Meet the Investors Funding the Fast-Casual Boom

Andrea Strong | Eater | December 13, 2017

In early October, Danny Meyer made a big announcement. It wasn’t about tipping, or another iteration of the Shake Shack hot chicken sandwich. This one was different. He would be entering the world of private finance, starting a $200 million investment fund, with stakes in reservation-making app Resy and the New York City-based Joe Coffee. His fund, Enlightened Hospitality Investments LP (EHI), now joins a group of newly formed investment funds cleverly eyeing (and investing in) restaurants.

It’s quite an about-face from the climate just a decade ago. “Ten years ago, investment took place much farther down in the growth cycle of a concept,” says Greg Golkin, who co-founded the Kitchen Fund in 2016 to invest in early-stage scalable restaurant concepts. “You would see private equity funds or strategics coming in when brands were at scale. If you had an early-stage restaurant concept, you had to source capital from high-net-worth friends and family, or from family offices [a more formal version of investment vehicle for high-net-worth private individuals]. There was no strategic capital in the space early on.”

What’s moved the needle for many investors — and caused the creation of new funds like EHI and the Kitchen Fund, and the frenzied interest of growth investors like L. Catterton, Roark, and Karpreilly, who had previously taken positions in Chopt, Primanti Bros., Burger Lounge, California Fish Grill — is the fast-casual revolution.

“It used to be that when you opened one restaurant, you had one restaurant until you were so busy that you could not serve one more meal,” says Basu Ratnam, founder of Inday, a healthy Indian fast-casual restaurant, one of the Kitchen Fund’s first investments. “Then you thought about number two. But now, there’s a different mentality. Now you have people opening with immediate plans to scale.”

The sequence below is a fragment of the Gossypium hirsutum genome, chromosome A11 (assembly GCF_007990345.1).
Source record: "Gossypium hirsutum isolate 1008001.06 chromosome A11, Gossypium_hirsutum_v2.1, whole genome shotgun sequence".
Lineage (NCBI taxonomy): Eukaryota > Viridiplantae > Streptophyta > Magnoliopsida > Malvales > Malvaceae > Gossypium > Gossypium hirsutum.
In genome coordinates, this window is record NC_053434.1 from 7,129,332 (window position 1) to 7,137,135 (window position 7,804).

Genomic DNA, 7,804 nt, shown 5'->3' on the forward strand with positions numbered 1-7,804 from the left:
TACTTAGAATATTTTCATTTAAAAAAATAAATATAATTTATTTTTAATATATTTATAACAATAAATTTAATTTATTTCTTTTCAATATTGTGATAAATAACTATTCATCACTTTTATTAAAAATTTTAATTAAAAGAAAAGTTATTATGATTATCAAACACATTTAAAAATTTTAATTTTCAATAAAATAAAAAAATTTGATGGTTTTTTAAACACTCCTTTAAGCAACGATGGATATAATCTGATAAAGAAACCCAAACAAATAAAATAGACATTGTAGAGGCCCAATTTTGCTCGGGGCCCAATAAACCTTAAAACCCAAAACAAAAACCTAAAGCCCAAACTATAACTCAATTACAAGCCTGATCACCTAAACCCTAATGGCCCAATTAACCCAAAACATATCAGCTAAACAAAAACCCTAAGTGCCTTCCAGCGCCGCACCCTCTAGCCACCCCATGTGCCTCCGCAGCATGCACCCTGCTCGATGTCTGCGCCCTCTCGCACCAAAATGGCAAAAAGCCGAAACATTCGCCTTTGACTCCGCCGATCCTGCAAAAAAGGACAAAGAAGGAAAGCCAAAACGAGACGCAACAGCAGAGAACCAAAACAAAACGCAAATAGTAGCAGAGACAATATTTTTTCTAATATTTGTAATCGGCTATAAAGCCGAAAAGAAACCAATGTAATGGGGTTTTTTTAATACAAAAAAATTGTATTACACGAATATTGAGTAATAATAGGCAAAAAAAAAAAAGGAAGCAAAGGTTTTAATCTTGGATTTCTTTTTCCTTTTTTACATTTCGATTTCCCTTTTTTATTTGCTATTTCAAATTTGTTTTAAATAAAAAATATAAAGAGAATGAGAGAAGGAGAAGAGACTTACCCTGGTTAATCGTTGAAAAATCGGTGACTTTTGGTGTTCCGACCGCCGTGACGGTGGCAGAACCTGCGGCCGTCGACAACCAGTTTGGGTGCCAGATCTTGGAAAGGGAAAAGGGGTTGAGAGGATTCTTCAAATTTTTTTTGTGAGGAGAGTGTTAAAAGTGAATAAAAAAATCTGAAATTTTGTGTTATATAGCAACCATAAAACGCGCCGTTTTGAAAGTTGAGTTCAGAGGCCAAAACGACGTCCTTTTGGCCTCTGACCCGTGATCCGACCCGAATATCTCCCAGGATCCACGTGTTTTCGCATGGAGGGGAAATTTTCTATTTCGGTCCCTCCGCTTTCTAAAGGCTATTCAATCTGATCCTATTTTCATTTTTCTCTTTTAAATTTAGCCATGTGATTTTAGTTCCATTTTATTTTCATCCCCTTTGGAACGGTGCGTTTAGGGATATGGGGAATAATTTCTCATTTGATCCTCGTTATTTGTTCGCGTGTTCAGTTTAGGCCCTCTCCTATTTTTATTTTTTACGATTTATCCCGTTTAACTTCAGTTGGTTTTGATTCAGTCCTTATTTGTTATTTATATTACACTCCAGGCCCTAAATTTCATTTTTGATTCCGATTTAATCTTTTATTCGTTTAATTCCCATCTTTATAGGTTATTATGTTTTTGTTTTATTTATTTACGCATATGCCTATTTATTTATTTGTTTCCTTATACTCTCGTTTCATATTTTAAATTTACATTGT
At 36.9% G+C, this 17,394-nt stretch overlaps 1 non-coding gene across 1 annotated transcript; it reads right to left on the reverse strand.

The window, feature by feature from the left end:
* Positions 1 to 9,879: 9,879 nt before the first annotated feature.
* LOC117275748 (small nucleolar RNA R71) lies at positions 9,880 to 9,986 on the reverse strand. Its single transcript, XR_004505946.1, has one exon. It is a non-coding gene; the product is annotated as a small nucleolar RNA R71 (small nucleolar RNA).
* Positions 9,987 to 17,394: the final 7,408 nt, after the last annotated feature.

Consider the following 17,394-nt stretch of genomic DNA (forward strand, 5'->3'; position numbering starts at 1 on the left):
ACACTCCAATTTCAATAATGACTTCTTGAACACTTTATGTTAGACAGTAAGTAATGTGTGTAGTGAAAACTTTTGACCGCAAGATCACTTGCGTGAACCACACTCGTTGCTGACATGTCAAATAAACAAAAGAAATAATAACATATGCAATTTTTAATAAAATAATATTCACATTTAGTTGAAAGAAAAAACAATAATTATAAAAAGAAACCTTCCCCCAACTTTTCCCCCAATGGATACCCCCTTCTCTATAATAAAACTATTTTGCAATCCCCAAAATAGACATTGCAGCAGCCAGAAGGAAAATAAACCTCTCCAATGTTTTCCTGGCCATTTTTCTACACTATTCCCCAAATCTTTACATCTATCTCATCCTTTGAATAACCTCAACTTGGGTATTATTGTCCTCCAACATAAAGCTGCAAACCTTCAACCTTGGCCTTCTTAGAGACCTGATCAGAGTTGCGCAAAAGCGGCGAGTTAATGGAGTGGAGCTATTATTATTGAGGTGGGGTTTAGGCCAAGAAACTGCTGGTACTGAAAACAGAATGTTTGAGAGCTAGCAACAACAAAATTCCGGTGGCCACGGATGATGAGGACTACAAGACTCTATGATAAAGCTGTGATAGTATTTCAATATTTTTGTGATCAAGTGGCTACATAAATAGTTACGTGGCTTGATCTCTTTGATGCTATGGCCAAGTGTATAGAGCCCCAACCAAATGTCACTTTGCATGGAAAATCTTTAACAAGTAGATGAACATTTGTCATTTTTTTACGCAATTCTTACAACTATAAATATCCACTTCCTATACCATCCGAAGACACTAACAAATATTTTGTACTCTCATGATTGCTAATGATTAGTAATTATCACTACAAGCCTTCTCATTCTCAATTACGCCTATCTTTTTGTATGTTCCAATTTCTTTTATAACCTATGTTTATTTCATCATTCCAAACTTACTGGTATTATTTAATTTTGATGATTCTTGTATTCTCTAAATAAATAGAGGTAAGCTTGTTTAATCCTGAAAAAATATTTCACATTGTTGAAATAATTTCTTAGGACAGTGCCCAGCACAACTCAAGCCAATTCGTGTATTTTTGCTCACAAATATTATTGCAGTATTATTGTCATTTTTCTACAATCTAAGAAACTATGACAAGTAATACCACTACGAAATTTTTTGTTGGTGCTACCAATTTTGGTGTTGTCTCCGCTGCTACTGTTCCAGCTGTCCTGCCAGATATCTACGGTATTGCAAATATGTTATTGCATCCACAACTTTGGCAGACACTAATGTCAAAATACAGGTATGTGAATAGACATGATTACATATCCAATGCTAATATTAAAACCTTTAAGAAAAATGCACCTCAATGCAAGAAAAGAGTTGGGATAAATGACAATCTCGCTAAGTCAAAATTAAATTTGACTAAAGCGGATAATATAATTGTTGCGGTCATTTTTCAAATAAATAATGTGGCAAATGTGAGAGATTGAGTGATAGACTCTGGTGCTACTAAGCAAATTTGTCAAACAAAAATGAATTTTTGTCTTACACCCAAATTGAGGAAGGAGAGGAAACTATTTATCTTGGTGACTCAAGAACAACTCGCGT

That’s in part because “away from home eating” has skyrocketed in recent years. In 2015, for the first time ever, people in the U.S. spent more money dining out then buying groceries, according to data collected by Bloomberg.

 The high-return allure of the success stories like Shake Shack, Chipotle, and Sweetgreen has also made investors hungry to get in early on the next big idea. Entrepreneurs are listening, creating restaurant brands that promise investors growth and scalability. The fastest-growing categories are healthy fast-casual concepts like salads and grain bowls, “as well as anything that focuses on sustainability and organics,” says Anish Gandhi, managing director at the investment bank Brookwood Associates.

Gandhi is also seeing interest in Mediterranean concepts like hummus and kebabs and “multi-ethnic” concepts like Sushirrito and Velvet Taco. Velvet Taco, which debuted in 2011 and opened its second location in 2014, offers dishes like chicken tikka tacos and received a significant strategic growth investment from private-equity firm private equity firm L Catterton in 2016. It now has seven locations across the country.

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